“During COVID-19, all the entertainment centers including massage parlors and karaoke bars closed,” reveals Than Than Aung*, 37, a New Life peer educator and sex worker who is also HIV positive. “All the sex workers lost their income. Then, the coup happened and we faced more struggles.”
The situation means that Than Than Aung finds it difficult to carry out her outreach work providing HIV prevention, testing and treatment information to fellow sex workers. “I can’t visit them because of COVID-19 and security restrictions,” she explains. “But I contact them by phone instead to counsel them. If a new worker comes to our house, I share HIV prevention information with them. If they want to take a test, I connect them with the hospital or with New Life.”
PLHIV must also contend with enduring stigma and discrimination around HIV. “I worry that, if people in my neighborhood know about my HIV status, my children will be rejected or humiliated,” explains New Life client Cho Mar. “I don’t mind for myself but I do for my children. I did tell my brother about it though and he encourages and supports me.”
So far, Cho Mar has not faced difficulties in accessing ART but she worries about the future. “We are still able to access ART through the hospital,” she confirms. “After the coup, I heard the hospital was closed and couldn’t provide any services. I had the drugs in hand for six months at that time. Now the hospital is open again but I think it could change anytime due to the instability. I heard about the situation elsewhere with many people displaced by conflict. I sympathize with the people living with HIV in these regions. If we face conflict here, I am concerned about accessing ART and other services. I don’t know what I will do.”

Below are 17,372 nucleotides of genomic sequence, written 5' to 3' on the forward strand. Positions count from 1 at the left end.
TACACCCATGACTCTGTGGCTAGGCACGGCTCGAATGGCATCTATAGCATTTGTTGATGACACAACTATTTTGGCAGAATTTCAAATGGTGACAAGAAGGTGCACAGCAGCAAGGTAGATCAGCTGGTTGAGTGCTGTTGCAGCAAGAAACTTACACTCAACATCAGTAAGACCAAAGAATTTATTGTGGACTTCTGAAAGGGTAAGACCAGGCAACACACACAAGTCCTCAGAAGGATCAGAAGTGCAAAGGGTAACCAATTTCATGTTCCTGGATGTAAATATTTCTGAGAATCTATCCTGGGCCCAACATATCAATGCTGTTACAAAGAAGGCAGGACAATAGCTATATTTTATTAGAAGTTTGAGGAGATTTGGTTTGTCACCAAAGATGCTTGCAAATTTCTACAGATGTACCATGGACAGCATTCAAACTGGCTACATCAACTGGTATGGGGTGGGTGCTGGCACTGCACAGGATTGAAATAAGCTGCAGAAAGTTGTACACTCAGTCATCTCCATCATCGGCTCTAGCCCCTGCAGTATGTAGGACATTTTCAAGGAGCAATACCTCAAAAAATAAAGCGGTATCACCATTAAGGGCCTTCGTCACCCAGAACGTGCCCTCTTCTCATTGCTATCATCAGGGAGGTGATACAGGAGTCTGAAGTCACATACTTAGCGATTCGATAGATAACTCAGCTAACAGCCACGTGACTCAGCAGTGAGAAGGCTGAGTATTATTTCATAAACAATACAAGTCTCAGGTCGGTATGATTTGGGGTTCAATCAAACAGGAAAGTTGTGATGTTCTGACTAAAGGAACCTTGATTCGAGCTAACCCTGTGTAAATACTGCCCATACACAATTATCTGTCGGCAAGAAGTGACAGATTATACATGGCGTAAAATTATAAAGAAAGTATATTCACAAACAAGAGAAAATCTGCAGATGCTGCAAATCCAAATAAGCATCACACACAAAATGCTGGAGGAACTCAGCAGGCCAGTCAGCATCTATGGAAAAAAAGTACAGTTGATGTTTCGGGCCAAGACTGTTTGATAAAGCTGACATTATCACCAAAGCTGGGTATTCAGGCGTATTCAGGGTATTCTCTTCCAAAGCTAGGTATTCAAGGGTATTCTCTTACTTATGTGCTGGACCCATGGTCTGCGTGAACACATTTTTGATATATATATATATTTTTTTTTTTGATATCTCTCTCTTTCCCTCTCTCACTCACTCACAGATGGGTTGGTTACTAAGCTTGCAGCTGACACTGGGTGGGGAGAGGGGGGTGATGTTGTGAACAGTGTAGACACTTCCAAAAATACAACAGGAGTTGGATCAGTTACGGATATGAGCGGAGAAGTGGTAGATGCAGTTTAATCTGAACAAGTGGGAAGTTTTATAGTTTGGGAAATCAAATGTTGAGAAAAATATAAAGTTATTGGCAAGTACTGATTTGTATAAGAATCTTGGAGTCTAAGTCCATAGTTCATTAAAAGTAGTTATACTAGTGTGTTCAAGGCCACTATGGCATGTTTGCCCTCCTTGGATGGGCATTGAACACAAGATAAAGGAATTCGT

Despite the many challenges faced by PLHIV in Myanmar, New Life peer educator Than Than Aung is staying hopeful. “Even if I could not prevent HIV myself in my life, I will try my best for other women,” she says. “I want to tell those living with HIV not to give up on life. I hope we all can get access to ART. It would be wonderful if we could be cured.”
*Name changed to protect privacy.